All the while the government spreads hate, younger generations, people between 18 and 29 years old, are increasingly normalising LGBTQI+ rights and actively and fully supporting the LGBTQI+ agenda. Of course, this does not mean that all young people are gay-friendly: as everyone else, they are divided between openness to European values and the intolerance of the radical right wing.
What is the Intergroup on LGBTI Rights, what are its goals and priorities, and what work does it do?
The Intergroup on LGBTI Rights includes members of different parties represented in Parliament who meet and discuss about LGBTQI+ issues. When I organise the group meetings, I perceive the interest of civil society: they want to participate and have contact with politicians. As an activist and now a politician, I view this as the wisest way to ensure progress on our agenda because having activists put pressure on politicians is something that actually works.
One of our priorities is making Parliament a safe place for the LGBTQI+ community. We believe that Parliament belongs to voters, and as LGBTQI+ people are voters, they have the full right to be present in Parliament and have contact with politicians.
The main challenge the Intergroup faces is to listen to the worries of the LGBTQI+ community and translate them into legislative proposals. And whenever there is a practical problem with the administration or related to action by public authorities, we are informed by representatives of the LGBTQI+ community and try to shed light on the issue with the help of the media. Politicians and parliamentarians have the power to bring media attention to specific issues.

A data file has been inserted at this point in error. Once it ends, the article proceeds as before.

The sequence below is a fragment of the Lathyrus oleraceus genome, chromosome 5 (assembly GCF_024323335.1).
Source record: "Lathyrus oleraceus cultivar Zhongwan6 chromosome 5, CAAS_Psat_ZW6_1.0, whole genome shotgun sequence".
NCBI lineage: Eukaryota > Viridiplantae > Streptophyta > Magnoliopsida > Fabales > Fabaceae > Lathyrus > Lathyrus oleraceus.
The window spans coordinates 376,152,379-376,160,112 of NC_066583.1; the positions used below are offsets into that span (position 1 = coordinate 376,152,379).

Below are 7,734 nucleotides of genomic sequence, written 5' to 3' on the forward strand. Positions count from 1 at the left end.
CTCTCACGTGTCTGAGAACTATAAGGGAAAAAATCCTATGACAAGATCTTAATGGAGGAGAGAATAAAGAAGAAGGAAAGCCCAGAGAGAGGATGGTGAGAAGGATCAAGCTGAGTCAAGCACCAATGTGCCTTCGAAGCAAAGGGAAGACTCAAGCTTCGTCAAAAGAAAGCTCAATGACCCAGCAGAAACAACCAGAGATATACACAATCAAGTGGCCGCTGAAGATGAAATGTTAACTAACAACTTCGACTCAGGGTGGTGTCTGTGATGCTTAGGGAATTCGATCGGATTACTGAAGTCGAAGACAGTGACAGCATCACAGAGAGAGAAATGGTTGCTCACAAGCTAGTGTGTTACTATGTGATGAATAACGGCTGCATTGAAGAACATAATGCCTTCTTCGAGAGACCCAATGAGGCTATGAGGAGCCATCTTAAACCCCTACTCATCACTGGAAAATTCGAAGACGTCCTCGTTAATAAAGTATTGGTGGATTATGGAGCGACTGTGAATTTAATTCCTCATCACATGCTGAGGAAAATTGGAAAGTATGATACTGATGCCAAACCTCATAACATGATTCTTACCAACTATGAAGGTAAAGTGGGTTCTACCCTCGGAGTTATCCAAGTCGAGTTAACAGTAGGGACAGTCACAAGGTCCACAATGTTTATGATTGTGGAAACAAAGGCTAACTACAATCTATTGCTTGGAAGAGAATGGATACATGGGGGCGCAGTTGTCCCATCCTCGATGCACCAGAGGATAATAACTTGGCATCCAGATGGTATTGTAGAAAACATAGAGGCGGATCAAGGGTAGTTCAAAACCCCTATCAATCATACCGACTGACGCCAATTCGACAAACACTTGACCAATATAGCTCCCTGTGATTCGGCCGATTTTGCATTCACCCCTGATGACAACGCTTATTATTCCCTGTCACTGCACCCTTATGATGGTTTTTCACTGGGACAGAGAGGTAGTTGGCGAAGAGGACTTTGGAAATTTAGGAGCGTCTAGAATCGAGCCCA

As for our tactics, we organise press conferences and invite government representatives, we collaborate with the European Union and the European Parliament, where there’s also an LGBTQI+ group, we keep in touch with international partners and we try to make international audiences aware of what is going on in Poland. For example, when facing proposals to declare ‘LGBT-free zones’ throughout Poland, we brought it to the attention of the European Council and showed it proof that the Polish authorities were discriminating against the LGBTQI+ community. This is something that as politicians we are able to do.
Is that why you decided to enter politics? Having had experience as both an activist and a legislator, do you think you have been able to tackle the same problem from different angles?
As an activist I was the one knocking on politicians’ doors and it was their choice to be open to my arguments or not. After doing this for 20 years I thought ‘enough is enough’ and decided that I should now be the one opening doors for LGBTQI+ activists. That was my motivation to get into Parliament, along with the fact that I just did not agree with what was going on in Poland in terms of respect for fundamental human rights, under attack by right-wing politicians.
I belong to The Left, a centre-left political coalition that was founded to compete in the 2019 parliamentary election. Many of my friends who were also elected to Parliament are now recruiting people from civil society. As a result, now there are feminists who used to work at feminist civil society organisations, people who were involved in ecological movements and people like me, coming from the LGBTQI+ movement, who are playing a role in political institutions. All of us are tired of being just activists, and are now translating our experiences into the language of Parliament.